Special Report: State Contracts with Banned Chinese Tech Manufacturers

AL AK AZ AR CA CO CT DE FL GA HI ID IL IN IA KS KY LA ME MD MA MI MN MS MO MT NE NV NH NJ NM NY NC ND OH OK OR PA RI SC SD TN TX UT VT VA WA WV WI WY DC

No contracts
or payments

NASPO contracts w/Lenovo and Lexmark

Threats persist with the unknown. States continue to dodge FOIA requests

NASPO contracts w/
Lenovo, but not Lexmark

Direct contracts w/
Lenovo and/or Lexmark

Contracts w/ either company plus verified payments


Cybersecurity Threats In The States: Risk Assessment Update Memo

NJ, ME, TN Continue to Dodge FOIA Requests

Read our recently released memo that provides an update on what our research has yielded to date and the process used, including the following:

  • There were 38 states with contracts with banned Chinese tech companies

  • FOIA responses from nearly 30 states revealed more than $50 million spent on risky tech contracts 

  • Even following formal legal requests, TN, ME and NJ have yet to release information which could leave residents and infrastructure vulnerable to cyber threats

Main Findings

Chinese information technology vendors that have been banned from US military and intelligence networks still contract with state governments. Once the products from these vendors are installed, they can access sensitive personal and financial information held by courts, police departments, elections departments, education departments, children and family services, and other social service providers and agencies.

A sample of publicly-available contracts negotiated between state governments and Chinese technology vendors shows that information transmitted on the vendors’ equipment is now subject to collection, transfer, processing and inspection by the vendor, and could be transferred to any country where the vendor does business and to any entity with whom it works. For example, one basic sales agreement with technology manufacturer Lenovo notes that data can be transferred across international borders. In any event, China’s 2017 National Intelligence Law compels this.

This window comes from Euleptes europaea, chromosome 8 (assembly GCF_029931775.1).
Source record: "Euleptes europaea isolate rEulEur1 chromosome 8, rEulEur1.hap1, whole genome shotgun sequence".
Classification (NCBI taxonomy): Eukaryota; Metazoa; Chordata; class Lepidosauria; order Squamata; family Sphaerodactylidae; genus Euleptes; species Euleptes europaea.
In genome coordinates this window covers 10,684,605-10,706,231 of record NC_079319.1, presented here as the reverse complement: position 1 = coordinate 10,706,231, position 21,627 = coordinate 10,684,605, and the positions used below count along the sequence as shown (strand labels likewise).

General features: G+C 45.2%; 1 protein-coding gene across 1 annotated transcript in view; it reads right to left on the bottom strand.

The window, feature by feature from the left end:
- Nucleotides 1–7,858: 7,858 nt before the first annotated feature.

The National Association of State Procurement Officers (NASPO) frequently negotiates contracts with large corporations for the purpose of validating product/service contracts for their members. However, security is not a parameter of NASPO’s evaluations. While federal policy directs information security for federal agencies, states must determine their information security standards. NASPO’s collective contract with Lenovo was initiated in 2015 and ends in March 2020 with Lexmark’s collective agreement with organization ending the following year.

Recommendations

States Should Review Current Contracts For Security Vulnerabilities

States should ask two key questions:

  • Have procurement leaders unwittingly allowed China to access sensitive government and private citizen information?
  • Should state procurement officials eliminate existing contracts with Chinese-owned manufacturers for the sake of maintaining data privacy and confidentiality?

NASPO Should Consider Incorporating Cybersecurity Evaluations into its Offering or Clarify its Role

As the standard-bearer and leading state procurement conglomerate in the United States, the National Association of State Procurement Officers (NASPO) should lead the way in mitigating the threat posed to public entities procuring IT products. This begins with NASPO leaders incorporating security vulnerabilities into the contracting process. This could include partnering with federal agencies like the Department of Commerce or Department of Homeland Security’s Cybersecurity & Infrastructure Security Agency (CISA) to develop for recommendations for assessing the security of products.